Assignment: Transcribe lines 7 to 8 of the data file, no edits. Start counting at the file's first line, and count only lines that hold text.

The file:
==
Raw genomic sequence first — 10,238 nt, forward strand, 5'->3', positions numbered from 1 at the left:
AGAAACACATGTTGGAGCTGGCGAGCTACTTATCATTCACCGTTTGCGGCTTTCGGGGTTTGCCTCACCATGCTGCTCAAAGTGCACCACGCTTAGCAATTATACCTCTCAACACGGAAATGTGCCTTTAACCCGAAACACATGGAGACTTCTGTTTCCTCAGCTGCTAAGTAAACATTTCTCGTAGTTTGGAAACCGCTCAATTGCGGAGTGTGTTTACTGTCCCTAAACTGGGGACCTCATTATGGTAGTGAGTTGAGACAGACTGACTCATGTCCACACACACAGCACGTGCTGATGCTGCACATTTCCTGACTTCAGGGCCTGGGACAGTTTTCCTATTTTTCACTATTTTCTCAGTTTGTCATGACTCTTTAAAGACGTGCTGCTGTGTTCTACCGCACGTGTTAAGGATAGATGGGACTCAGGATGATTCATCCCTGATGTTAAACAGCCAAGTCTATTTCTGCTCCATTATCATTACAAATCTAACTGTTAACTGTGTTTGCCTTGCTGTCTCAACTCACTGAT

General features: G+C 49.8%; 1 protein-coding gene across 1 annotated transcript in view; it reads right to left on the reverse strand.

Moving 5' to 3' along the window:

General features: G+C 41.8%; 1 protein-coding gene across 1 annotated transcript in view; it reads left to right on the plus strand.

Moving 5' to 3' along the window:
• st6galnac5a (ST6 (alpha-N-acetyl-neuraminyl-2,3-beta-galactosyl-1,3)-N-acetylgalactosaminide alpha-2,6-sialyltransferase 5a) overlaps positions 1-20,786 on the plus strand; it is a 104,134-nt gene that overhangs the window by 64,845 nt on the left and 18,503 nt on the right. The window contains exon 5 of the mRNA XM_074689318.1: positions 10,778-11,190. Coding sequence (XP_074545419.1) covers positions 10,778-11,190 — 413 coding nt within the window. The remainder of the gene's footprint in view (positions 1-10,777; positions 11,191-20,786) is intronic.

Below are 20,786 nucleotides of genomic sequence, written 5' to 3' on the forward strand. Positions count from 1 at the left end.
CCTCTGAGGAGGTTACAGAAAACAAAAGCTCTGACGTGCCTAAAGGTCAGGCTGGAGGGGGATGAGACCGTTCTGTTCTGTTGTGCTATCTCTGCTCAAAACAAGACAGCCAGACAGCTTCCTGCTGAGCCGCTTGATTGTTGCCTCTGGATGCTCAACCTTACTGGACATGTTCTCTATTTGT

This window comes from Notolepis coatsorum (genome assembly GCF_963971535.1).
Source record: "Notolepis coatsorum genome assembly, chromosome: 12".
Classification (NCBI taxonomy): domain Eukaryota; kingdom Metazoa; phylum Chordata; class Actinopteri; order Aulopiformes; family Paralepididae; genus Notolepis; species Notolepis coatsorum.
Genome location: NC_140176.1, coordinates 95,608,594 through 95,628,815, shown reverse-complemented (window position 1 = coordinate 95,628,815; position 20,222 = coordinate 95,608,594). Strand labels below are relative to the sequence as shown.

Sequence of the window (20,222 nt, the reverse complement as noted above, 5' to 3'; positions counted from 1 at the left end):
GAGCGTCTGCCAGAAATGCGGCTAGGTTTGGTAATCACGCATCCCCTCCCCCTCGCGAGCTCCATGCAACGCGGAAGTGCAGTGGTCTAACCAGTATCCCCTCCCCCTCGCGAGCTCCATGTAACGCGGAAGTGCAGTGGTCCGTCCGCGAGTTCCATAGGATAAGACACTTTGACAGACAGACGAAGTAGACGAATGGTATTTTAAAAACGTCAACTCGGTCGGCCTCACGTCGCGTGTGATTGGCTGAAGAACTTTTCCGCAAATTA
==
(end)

• st6galnac5a (ST6 (alpha-N-acetyl-neuraminyl-2,3-beta-galactosyl-1,3)-N-acetylgalactosaminide alpha-2,6-sialyltransferase 5a) overlaps positions 1-20,786 on the plus strand; it is a 104,134-nt gene that overhangs the window by 64,845 nt on the left and 18,503 nt on the right. The window contains exon 5 of the mRNA XM_074689318.1: positions 10,778-11,190. Coding sequence (XP_074545419.1) covers positions 10,778-11,190 — 413 coding nt within the window. The remainder of the gene's footprint in view (positions 1-10,777; positions 11,191-20,786) is intronic.

Below are 20,786 nucleotides of genomic sequence, written 5' to 3' on the forward strand. Positions count from 1 at the left end.